How to increase pricing
by Jon Manning
Things may play havoc with your pricing in the next couple of months: federal budgets, state budgets, and the carbon tax just to name a few.
If you are a "true believer" in value-based pricing, none of this will concern you however. You price on the basis of value, and changes in your costs are irrelevant to your customers, who buy from you because of the value you provide them with.
But unfortunately, 70% – 80% of companies resort to cost-plus pricing, where they do work out their costs, add on a margin and hope for the best. For these companies, heads will be spinning on how to increase prices to cover these costs.
A couple of years ago I worked with what was then a small start-up business. They'd launched with what seemed to be the right pricing model, but it had flaws, and needed to be changed. In the process, every single customer was going to be asked to pay more.
This particular start-up rented an asset out to its customers on a pay-as-your-go basis. But when the product was not "on loan", it was still running up expenses: insurance, deprecation and the like. The legacy pricing model did not recoup these costs, so something had to change.
The pricing was easy to fix: lower the usage charges and apply a subscription fee to recoup the costs incurred by the assets. But as with all companies, large and small, the biggest challenge was in the execution, and how to communicate the price change to customers.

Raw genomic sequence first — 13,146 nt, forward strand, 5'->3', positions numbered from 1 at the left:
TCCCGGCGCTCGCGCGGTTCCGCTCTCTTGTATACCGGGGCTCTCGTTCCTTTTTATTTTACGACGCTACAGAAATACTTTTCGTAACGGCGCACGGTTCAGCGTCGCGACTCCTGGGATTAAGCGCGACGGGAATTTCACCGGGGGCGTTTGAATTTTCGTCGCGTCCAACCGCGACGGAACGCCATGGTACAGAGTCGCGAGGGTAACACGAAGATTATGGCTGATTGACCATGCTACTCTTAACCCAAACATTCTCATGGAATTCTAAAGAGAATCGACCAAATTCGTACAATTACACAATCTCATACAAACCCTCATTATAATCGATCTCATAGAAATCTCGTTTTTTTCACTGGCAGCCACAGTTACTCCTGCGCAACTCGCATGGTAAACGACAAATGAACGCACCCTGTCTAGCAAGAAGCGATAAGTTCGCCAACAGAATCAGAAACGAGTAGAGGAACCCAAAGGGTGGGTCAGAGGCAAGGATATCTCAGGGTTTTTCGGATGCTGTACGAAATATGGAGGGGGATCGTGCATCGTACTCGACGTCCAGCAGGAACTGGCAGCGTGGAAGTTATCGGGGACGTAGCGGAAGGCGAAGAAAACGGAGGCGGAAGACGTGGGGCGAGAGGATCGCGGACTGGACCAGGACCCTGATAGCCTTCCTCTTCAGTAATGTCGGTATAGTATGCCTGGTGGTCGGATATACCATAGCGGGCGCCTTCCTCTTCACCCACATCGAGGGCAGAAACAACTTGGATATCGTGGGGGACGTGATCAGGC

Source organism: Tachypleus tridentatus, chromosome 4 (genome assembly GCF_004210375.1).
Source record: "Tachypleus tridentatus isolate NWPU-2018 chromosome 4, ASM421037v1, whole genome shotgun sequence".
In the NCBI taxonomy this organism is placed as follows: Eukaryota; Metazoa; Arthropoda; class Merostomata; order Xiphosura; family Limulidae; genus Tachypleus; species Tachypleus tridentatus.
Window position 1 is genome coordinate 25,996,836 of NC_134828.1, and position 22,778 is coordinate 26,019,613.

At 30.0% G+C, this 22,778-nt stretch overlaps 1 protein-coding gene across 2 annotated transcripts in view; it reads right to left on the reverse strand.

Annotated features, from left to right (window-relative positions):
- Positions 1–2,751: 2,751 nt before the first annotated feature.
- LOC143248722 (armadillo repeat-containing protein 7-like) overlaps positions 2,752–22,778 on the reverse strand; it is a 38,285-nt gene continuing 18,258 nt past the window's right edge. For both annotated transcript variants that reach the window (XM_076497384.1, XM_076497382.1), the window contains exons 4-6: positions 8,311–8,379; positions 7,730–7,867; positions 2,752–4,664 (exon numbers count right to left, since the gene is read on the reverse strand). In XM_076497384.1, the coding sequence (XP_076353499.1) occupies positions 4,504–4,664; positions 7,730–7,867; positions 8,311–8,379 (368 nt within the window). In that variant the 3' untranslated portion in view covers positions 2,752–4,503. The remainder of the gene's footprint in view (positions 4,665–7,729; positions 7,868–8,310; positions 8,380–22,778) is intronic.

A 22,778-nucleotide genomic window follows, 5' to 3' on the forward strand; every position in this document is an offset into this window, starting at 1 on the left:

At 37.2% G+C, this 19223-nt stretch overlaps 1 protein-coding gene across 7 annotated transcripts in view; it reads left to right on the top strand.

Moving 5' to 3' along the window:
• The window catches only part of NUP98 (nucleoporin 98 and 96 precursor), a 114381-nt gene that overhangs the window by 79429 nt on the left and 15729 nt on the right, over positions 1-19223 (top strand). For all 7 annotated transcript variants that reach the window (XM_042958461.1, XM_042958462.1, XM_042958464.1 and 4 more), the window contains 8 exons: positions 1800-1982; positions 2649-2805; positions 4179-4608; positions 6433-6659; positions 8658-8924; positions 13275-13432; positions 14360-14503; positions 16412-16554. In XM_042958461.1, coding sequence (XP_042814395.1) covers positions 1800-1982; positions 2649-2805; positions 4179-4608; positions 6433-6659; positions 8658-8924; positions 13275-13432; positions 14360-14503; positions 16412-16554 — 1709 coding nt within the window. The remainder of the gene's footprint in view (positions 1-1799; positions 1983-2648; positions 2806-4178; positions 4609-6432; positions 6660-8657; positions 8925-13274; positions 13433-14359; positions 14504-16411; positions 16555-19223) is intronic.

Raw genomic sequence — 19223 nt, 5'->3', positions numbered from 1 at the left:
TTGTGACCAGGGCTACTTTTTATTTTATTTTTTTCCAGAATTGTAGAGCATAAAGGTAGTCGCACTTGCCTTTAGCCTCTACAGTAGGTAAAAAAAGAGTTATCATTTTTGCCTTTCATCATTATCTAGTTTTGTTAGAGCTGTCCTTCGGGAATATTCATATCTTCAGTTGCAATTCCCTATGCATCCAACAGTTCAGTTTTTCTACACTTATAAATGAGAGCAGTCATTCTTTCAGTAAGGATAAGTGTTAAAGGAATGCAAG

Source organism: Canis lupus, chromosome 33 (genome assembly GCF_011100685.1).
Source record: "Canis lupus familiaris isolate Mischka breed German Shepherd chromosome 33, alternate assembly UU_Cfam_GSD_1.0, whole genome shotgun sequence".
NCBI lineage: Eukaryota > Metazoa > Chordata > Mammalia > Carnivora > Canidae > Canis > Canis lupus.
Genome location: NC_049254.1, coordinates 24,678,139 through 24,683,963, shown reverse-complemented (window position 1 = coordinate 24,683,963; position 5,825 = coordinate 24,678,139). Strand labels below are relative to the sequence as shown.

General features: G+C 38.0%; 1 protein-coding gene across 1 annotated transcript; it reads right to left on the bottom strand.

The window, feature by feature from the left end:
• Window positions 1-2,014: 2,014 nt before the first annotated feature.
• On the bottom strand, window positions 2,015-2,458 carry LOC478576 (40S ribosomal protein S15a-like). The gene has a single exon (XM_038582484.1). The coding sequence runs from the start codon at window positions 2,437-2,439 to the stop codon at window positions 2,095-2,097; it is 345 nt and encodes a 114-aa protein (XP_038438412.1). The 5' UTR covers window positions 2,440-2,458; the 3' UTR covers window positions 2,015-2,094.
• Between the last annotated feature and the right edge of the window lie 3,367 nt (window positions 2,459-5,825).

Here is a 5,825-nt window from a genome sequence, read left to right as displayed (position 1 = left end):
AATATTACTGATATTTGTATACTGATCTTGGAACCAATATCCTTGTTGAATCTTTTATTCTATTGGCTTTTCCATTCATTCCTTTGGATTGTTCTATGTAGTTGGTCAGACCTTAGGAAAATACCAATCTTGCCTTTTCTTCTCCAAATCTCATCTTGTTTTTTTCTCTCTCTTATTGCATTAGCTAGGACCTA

Execution and communication
All new customers would be put on the new price plans with immediate effect, while a personalised pricing communications strategy for existing B2C and B2B customers was devised. Existing B2C customers would be sent a personalised email explaining the magnitude of the change, why the change was necessary and the objectives of the price change (the proceeds would be reinvested back into the business).
B2B customers received a personalised visit from the sales manager, who communicated the same message. Both the email and the face-to-face visits all concluded with the same message: "We understand if you wish to take your business elsewhere".
The company did not lose one single customer. The well-executed pricing communications strategy worked, and within 12 months, revenue and customer numbers were up 20%. Since then, a large American multi-national has acquired the company.
It is possible to increase prices. And it is possible to increase prices without losing a single customer. It all comes down to the execution of a disciplined pricing communications strategy.
ANZ have asked me to blog for them. The opinions expressed here are my own and not those of ANZ.